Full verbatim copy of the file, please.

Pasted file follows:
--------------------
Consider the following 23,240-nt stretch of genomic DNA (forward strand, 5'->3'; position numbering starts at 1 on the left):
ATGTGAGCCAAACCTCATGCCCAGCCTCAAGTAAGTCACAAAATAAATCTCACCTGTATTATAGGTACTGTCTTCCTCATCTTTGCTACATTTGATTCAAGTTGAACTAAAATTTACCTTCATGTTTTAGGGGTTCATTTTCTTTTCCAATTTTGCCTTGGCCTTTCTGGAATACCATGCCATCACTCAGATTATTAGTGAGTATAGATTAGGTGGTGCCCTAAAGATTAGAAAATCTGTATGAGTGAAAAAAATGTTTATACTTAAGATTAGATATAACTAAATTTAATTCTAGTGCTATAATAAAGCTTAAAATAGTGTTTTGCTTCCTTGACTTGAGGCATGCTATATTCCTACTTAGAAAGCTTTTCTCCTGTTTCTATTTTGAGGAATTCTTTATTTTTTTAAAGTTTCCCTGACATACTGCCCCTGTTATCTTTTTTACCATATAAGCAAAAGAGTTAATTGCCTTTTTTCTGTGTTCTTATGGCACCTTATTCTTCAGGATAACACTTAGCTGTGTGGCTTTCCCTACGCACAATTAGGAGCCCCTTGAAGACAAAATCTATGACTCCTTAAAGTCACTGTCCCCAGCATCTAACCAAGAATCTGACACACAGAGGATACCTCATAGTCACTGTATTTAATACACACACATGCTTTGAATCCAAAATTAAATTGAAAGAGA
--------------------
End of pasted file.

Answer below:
Consider the following 23,240-nt stretch of genomic DNA (forward strand, 5'->3'; position numbering starts at 1 on the left):
ATGTGAGCCAAACCTCATGCCCAGCCTCAAGTAAGTCACAAAATAAATCTCACCTGTATTATAGGTACTGTCTTCCTCATCTTTGCTACATTTGATTCAAGTTGAACTAAAATTTACCTTCATGTTTTAGGGGTTCATTTTCTTTTCCAATTTTGCCTTGGCCTTTCTGGAATACCATGCCATCACTCAGATTATTAGTGAGTATAGATTAGGTGGTGCCCTAAAGATTAGAAAATCTGTATGAGTGAAAAAAATGTTTATACTTAAGATTAGATATAACTAAATTTAATTCTAGTGCTATAATAAAGCTTAAAATAGTGTTTTGCTTCCTTGACTTGAGGCATGCTATATTCCTACTTAGAAAGCTTTTCTCCTGTTTCTATTTTGAGGAATTCTTTATTTTTTTAAAGTTTCCCTGACATACTGCCCCTGTTATCTTTTTTACCATATAAGCAAAAGAGTTAATTGCCTTTTTTCTGTGTTCTTATGGCACCTTATTCTTCAGGATAACACTTAGCTGTGTGGCTTTCCCTACGCACAATTAGGAGCCCCTTGAAGACAAAATCTATGACTCCTTAAAGTCACTGTCCCCAGCATCTAACCAAGAATCTGACACACAGAGGATACCTCATAGTCACTGTATTTAATACACACACATGCTTTGAATCCAAAATTAAATTGAAAGAGA